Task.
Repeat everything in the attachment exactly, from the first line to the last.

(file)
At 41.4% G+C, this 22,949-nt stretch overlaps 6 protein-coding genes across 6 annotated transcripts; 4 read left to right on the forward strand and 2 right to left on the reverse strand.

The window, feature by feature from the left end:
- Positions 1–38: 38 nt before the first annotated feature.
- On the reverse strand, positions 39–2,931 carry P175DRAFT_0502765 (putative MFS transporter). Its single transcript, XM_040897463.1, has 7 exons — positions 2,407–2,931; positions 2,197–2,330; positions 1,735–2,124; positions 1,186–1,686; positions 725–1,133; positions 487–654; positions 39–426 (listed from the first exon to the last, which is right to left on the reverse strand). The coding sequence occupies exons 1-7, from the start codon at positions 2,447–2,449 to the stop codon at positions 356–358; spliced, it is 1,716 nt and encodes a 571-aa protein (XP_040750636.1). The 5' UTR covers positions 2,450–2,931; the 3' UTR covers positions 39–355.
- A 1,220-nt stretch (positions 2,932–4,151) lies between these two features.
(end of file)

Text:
At 41.4% G+C, this 22,949-nt stretch overlaps 6 protein-coding genes across 6 annotated transcripts; 4 read left to right on the forward strand and 2 right to left on the reverse strand.

The window, feature by feature from the left end:
- Positions 1–38: 38 nt before the first annotated feature.
- On the reverse strand, positions 39–2,931 carry P175DRAFT_0502765 (putative MFS transporter). Its single transcript, XM_040897463.1, has 7 exons — positions 2,407–2,931; positions 2,197–2,330; positions 1,735–2,124; positions 1,186–1,686; positions 725–1,133; positions 487–654; positions 39–426 (listed from the first exon to the last, which is right to left on the reverse strand). The coding sequence occupies exons 1-7, from the start codon at positions 2,447–2,449 to the stop codon at positions 356–358; spliced, it is 1,716 nt and encodes a 571-aa protein (XP_040750636.1). The 5' UTR covers positions 2,450–2,931; the 3' UTR covers positions 39–355.
- A 1,220-nt stretch (positions 2,932–4,151) lies between these two features.